At the moment the paediatric use of gabapentin in children is hampered by two main factors:
1) The lack of a suitable oral formulation that complicates the treatment in younger patients, also in the approved indication (epilepsy). The main concern with the already available formulations in Europe (capsules and tablets) relates to the difficulty for children aged < 6-8 years to swallow tablets. Currently, in many hospitals or home settings, tablets are crushed and diluted in various drinks. This is a very risky practice, in particular when these extemporaneous preparations are made at home without any appropriate control. Thus, an ad hoc strength drug preparation is required to allow appropriate and controlled administration in children without gross errors.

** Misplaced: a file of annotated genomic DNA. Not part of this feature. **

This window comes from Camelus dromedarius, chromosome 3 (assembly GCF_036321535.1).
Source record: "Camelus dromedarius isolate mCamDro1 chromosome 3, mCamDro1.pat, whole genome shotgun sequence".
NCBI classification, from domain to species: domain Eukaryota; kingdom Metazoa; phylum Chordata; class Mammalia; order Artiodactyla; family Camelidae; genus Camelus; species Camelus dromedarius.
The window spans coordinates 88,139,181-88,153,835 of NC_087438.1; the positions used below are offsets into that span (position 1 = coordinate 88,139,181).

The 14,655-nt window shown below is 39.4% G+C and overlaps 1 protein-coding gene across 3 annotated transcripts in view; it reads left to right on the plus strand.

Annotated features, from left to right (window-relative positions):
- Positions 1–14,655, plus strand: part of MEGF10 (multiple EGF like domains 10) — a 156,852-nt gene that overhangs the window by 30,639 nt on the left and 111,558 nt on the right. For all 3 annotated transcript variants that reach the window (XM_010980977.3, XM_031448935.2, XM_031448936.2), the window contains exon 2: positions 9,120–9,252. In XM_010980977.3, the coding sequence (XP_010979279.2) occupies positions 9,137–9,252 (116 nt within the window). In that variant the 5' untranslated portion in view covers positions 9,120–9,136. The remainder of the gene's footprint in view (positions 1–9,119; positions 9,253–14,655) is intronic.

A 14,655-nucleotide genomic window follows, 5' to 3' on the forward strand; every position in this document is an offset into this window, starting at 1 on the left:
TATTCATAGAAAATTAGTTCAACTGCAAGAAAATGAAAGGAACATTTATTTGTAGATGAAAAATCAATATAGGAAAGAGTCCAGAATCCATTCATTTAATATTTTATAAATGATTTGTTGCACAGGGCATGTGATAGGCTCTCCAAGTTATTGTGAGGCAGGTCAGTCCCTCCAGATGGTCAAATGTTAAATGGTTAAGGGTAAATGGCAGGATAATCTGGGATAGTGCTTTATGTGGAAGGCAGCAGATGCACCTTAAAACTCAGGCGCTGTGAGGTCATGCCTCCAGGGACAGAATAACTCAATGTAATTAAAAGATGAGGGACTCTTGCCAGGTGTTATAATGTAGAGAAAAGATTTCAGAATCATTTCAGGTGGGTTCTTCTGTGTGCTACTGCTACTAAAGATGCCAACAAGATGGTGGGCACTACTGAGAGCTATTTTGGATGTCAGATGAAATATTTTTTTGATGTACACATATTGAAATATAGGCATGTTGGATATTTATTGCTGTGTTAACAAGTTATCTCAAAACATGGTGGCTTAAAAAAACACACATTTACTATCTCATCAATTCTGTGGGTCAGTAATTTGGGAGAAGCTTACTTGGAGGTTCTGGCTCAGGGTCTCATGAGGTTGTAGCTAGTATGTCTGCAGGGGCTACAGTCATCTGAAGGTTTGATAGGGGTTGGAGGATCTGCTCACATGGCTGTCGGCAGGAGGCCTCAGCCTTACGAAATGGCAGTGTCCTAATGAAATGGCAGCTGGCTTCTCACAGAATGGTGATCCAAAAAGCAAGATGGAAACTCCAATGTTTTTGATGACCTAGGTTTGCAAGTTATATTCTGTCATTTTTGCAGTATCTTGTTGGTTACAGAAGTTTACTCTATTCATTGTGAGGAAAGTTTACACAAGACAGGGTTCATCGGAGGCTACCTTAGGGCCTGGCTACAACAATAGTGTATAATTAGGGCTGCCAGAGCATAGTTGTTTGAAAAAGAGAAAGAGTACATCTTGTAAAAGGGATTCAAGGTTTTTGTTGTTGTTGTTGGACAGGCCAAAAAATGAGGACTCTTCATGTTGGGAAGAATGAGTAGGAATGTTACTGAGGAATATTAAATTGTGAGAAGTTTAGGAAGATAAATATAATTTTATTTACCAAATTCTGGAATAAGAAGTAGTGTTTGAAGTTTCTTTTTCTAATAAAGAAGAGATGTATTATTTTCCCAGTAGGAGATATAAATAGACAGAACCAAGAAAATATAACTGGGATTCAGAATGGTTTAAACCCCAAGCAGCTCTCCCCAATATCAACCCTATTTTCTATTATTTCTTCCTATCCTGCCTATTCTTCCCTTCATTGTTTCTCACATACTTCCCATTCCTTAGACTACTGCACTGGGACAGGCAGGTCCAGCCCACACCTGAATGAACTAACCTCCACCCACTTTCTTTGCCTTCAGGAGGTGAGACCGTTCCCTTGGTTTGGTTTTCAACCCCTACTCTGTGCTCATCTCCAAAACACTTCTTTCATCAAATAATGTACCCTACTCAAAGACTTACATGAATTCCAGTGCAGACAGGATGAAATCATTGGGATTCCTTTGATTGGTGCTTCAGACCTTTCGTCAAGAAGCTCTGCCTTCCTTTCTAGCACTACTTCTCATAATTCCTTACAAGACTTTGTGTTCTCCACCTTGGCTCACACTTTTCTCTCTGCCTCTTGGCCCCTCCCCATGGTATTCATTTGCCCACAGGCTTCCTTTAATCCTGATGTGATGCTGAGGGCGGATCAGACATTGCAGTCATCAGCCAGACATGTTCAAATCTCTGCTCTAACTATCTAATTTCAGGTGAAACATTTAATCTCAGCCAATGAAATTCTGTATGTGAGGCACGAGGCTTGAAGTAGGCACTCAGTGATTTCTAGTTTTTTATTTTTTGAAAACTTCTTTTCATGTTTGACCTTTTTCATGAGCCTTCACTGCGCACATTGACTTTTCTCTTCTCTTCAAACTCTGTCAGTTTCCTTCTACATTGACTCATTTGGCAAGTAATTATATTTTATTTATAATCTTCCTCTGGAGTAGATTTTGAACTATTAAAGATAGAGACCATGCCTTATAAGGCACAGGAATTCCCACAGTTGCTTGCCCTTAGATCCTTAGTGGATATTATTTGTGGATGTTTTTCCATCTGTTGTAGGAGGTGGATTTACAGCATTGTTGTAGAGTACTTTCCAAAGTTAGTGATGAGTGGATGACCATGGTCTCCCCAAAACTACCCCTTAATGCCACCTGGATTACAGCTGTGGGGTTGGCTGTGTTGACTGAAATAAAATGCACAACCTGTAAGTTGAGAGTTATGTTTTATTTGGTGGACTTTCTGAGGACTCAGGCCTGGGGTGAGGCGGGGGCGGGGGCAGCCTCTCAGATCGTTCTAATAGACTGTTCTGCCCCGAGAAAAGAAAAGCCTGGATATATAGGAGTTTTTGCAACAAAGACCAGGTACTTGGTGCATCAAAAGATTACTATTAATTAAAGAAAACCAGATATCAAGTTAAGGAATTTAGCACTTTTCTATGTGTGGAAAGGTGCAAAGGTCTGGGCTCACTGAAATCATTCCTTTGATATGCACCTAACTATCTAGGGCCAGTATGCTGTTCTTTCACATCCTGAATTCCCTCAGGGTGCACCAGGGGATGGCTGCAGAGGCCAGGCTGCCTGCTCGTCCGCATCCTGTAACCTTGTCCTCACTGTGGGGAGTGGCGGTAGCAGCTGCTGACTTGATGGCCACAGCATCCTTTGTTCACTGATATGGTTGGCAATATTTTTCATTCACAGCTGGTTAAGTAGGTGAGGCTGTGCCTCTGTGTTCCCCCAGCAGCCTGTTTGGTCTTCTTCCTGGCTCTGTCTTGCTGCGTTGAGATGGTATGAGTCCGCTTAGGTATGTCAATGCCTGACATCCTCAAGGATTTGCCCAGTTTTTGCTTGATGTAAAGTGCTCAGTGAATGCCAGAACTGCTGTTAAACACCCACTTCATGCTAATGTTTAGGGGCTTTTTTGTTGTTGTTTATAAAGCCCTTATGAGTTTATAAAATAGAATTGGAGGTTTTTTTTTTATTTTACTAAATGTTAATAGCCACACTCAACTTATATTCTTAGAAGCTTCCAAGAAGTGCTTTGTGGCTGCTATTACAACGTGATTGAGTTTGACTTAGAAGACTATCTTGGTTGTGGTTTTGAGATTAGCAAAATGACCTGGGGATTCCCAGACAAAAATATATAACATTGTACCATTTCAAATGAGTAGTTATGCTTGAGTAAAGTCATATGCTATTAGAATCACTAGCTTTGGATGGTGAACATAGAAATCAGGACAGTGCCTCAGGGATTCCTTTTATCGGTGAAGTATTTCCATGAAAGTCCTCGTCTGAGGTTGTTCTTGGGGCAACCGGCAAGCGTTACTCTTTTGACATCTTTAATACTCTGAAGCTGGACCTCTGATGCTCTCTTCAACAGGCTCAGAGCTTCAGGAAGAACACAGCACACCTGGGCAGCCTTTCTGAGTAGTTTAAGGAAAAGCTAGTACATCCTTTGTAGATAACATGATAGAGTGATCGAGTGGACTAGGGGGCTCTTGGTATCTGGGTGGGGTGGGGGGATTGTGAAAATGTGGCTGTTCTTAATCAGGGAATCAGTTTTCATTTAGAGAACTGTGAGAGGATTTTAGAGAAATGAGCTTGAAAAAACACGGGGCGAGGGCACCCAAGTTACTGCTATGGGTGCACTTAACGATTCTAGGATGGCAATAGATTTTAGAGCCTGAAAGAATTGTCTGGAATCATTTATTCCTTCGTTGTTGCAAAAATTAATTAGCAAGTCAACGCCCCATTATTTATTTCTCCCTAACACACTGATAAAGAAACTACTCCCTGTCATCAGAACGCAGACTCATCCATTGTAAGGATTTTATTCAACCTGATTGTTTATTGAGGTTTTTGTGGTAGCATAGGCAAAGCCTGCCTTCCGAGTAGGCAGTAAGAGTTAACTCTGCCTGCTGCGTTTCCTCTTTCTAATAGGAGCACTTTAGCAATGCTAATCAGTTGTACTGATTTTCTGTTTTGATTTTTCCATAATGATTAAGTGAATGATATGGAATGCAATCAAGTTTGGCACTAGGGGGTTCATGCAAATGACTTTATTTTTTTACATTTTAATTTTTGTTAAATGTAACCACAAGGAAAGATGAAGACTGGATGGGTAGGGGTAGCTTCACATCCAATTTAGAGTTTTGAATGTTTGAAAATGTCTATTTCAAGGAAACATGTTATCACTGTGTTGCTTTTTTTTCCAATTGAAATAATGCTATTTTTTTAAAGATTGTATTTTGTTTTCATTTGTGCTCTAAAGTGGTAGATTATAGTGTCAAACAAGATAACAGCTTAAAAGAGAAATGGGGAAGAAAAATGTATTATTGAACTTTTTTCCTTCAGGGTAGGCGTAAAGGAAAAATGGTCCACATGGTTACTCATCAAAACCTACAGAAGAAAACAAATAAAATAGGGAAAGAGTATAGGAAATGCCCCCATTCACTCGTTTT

2) The limited information on the safety profile of gabapentin in the paediatric population. Indeed, gabapentin is currently prescribed in children merely upon efficacy and safety data extrapolated from adult clinical trials.
The lack of evidence-based data to support any effective treatment of chronic pain with a neuropathic component in children is further underlined in the “WHO guidelines on the pharmacological treatment of persisting pain in children with medical illnesses” (2012), where the need to conduct appropriately controlled randomised clinical trials with gabapentin is listed among the priorities. To further support the above considerations, the WHO guidelines call upon the scientific community to invest in clinical research on the safety and efficacy of pain-relieving medicines specifically in children with persisting pain due to medical illnesses.